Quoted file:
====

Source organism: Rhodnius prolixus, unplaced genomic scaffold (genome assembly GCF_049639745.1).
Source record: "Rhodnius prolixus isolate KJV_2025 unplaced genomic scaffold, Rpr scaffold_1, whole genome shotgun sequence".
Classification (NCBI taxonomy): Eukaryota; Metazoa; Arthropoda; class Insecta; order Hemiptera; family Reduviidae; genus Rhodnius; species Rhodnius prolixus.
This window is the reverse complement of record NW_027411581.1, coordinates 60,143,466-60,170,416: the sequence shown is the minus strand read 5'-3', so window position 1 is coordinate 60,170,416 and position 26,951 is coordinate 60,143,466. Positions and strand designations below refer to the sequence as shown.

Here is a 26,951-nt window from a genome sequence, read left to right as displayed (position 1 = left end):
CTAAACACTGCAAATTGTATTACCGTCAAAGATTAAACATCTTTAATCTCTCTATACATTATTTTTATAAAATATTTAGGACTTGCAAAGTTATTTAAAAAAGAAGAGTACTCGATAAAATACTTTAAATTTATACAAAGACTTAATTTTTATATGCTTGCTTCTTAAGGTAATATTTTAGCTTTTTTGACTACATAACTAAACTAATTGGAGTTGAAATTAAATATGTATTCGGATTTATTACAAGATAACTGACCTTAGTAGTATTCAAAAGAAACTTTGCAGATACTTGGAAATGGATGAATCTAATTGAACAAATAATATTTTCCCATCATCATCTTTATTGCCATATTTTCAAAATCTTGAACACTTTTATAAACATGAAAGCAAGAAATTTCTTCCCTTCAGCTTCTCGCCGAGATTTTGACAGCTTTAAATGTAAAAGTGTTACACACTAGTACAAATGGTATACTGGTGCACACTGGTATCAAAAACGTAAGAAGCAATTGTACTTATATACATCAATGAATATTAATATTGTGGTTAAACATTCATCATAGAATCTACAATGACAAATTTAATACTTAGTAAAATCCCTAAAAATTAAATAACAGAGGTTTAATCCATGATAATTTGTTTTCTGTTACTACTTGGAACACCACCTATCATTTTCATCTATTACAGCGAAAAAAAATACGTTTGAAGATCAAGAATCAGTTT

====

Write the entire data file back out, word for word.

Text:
Source organism: Rhodnius prolixus, unplaced genomic scaffold (genome assembly GCF_049639745.1).
Source record: "Rhodnius prolixus isolate KJV_2025 unplaced genomic scaffold, Rpr scaffold_1, whole genome shotgun sequence".
Classification (NCBI taxonomy): Eukaryota; Metazoa; Arthropoda; class Insecta; order Hemiptera; family Reduviidae; genus Rhodnius; species Rhodnius prolixus.
This window is the reverse complement of record NW_027411581.1, coordinates 60,143,466-60,170,416: the sequence shown is the minus strand read 5'-3', so window position 1 is coordinate 60,170,416 and position 26,951 is coordinate 60,143,466. Positions and strand designations below refer to the sequence as shown.

Here is a 26,951-nt window from a genome sequence, read left to right as displayed (position 1 = left end):
CTAAACACTGCAAATTGTATTACCGTCAAAGATTAAACATCTTTAATCTCTCTATACATTATTTTTATAAAATATTTAGGACTTGCAAAGTTATTTAAAAAAGAAGAGTACTCGATAAAATACTTTAAATTTATACAAAGACTTAATTTTTATATGCTTGCTTCTTAAGGTAATATTTTAGCTTTTTTGACTACATAACTAAACTAATTGGAGTTGAAATTAAATATGTATTCGGATTTATTACAAGATAACTGACCTTAGTAGTATTCAAAAGAAACTTTGCAGATACTTGGAAATGGATGAATCTAATTGAACAAATAATATTTTCCCATCATCATCTTTATTGCCATATTTTCAAAATCTTGAACACTTTTATAAACATGAAAGCAAGAAATTTCTTCCCTTCAGCTTCTCGCCGAGATTTTGACAGCTTTAAATGTAAAAGTGTTACACACTAGTACAAATGGTATACTGGTGCACACTGGTATCAAAAACGTAAGAAGCAATTGTACTTATATACATCAATGAATATTAATATTGTGGTTAAACATTCATCATAGAATCTACAATGACAAATTTAATACTTAGTAAAATCCCTAAAAATTAAATAACAGAGGTTTAATCCATGATAATTTGTTTTCTGTTACTACTTGGAACACCACCTATCATTTTCATCTATTACAGCGAAAAAAAATACGTTTGAAGATCAAGAATCAGTTT